Justia U.S. 11th Circuit Court of Appeals Opinion SummariesArticles Posted in Medical Malpractice
Hubbard v. Bayer Healthcare Pharmaceuticals Inc.
In 2012, 41-year-old Karen Hubbard suffered a catastrophic stroke caused by a blood clot to her brain--a venous sinus thrombosis, a type of venous thromboembolism (VTE). She had been taking Beyaz, a birth control pill manufactured by Bayer. While she first received a prescription for Beyaz on December 27, 2011, Karen had been taking similar Bayer birth control products since 2001. The pills are associated with an increased risk of blood clots. The Beyaz warning label in place at the time of Karen’s Beyaz prescription warned of a risk of VTEs and summarized studies.The Eleventh Circuit affirmed summary judgment in favor of Bayer. Georgia’s learned intermediary doctrine controls this diversity jurisdiction case. That doctrine imposes on prescription drug manufacturers a duty to adequately warn physicians, rather than patients, of the risks their products pose. A plaintiff claiming a manufacturer’s warning was inadequate bears the burden of establishing that an improved warning would have caused her doctor not to prescribe her the drug in question. The Hubbards have not met this burden. The prescribing physician testified unambiguously that even with the benefit of the most up-to-date risk information about Beyaz, he considers his decision to prescribe Beyaz to Karen to be sound and appropriate. View "Hubbard v. Bayer Healthcare Pharmaceuticals Inc." on Justia Law
Motta v. United States
Plaintiff appealed the district court's dismissal of her Federal Tort Claims Act (FTCA), 28 U.S.C. 2671 et seq., claim. The district court dismissed the case for lack of subject matter jurisdiction because the complaint was filed after the FTCA's two year statute of limitations had expired. The court concluded that plaintiff's claim was not constructively filed in time. Further, without intentional concealment of the appropriate agency or other circumstances that made obtaining the required information truly out of plaintiff's control, there could be no equitable tolling of the statute of limitations. Accordingly, the court affirmed the judgment. View "Motta v. United States" on Justia Law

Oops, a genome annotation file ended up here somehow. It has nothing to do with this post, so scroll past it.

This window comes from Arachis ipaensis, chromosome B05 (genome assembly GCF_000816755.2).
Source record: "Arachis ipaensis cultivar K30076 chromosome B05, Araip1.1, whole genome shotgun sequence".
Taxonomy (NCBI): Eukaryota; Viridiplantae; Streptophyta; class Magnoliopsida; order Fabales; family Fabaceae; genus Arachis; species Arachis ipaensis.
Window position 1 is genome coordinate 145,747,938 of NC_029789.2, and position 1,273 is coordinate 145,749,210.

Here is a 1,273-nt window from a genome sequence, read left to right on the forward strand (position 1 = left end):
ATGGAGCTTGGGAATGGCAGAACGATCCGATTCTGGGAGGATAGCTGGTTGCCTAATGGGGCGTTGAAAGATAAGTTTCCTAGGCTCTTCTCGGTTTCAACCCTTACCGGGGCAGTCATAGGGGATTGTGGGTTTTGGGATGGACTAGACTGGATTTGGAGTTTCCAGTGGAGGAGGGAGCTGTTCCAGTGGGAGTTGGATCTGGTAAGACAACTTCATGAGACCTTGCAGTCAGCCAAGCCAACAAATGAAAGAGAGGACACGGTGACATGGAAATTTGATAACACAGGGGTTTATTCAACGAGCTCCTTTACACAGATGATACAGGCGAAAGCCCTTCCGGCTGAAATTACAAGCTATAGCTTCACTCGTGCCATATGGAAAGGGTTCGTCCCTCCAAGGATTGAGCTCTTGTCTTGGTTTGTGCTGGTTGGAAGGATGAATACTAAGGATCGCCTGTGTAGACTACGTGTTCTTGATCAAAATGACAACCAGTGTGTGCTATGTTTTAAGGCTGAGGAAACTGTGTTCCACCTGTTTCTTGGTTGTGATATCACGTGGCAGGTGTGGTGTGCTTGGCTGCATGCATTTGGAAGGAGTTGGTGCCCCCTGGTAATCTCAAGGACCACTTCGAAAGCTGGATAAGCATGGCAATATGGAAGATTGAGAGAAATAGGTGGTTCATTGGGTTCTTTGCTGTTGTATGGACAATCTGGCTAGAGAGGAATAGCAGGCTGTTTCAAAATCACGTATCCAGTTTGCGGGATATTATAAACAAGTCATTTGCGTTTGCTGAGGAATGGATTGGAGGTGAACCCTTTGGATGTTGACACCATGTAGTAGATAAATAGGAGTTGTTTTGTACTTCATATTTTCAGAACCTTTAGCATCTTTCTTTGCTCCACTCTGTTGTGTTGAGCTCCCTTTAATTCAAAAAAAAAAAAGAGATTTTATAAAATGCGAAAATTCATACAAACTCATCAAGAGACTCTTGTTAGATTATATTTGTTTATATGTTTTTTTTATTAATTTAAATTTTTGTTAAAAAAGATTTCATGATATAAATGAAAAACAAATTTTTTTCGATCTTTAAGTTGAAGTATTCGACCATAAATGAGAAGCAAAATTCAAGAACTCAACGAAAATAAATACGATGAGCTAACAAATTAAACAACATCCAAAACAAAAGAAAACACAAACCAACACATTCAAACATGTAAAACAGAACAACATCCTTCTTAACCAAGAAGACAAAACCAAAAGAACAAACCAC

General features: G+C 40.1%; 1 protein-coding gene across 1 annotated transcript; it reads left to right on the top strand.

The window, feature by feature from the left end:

Liese, et al v. Indian River County Hospital Dist., et al
Plaintiffs challenged the district court's order granting summary judgment in favor of the Hospital. Plaintiffs suffered from severe hearing impairment and brought this suit against the Hospital under section 504 of the Rehabilitation Act of 1973, 29 U.S.C. 794, and Florida state law, alleging a failure to communicate effectively. The court held that the Hospital's deliberate indifference was sufficient to establish intentional discrimination under section 504 and that actions of medical personnel, including doctors and nurses employed by the Hospital and involved in treating plaintiffs, could be attributed to the Hospital. Accordingly, the court reversed the grant of summary judgment to the Hospital on plaintiffs' claims under the Act and remanded for further proceedings. The court held, however, that summary judgment was properly granted in favor of the Hospital on plaintiffs' state law claim for negligent infliction of emotional distress. View "Liese, et al v. Indian River County Hospital Dist., et al" on Justia Law
Williams v. Mast Biosurgery USA, Inc.
Plaintiff brought this diversity action in district court against defendant, a medical device manufacturer, alleging that the SurgiWrap, a product designed and produced by defendant, used in her surgical procedure had a manufacturing defect that caused it to perform in a manner other than as intended, and seeking relief under Georgia products liability law. At issue was whether the district court erred in limiting the testimony of her physicians and in granting summary judgment for defendant. The court held that the district court did not abuse its discretion in limiting the testimony of her treating physicians in light of Federal Rule of Evidence 702 and the strictures of Daubert. The court also held that plaintiff failed to produce evidence, expert or otherwise, from which a reasonable jury could conclude that the SurgiWrap implanted in her abdomen contained a manufacturing defect. Accordingly, the district court correctly entered summary judgment for defendant.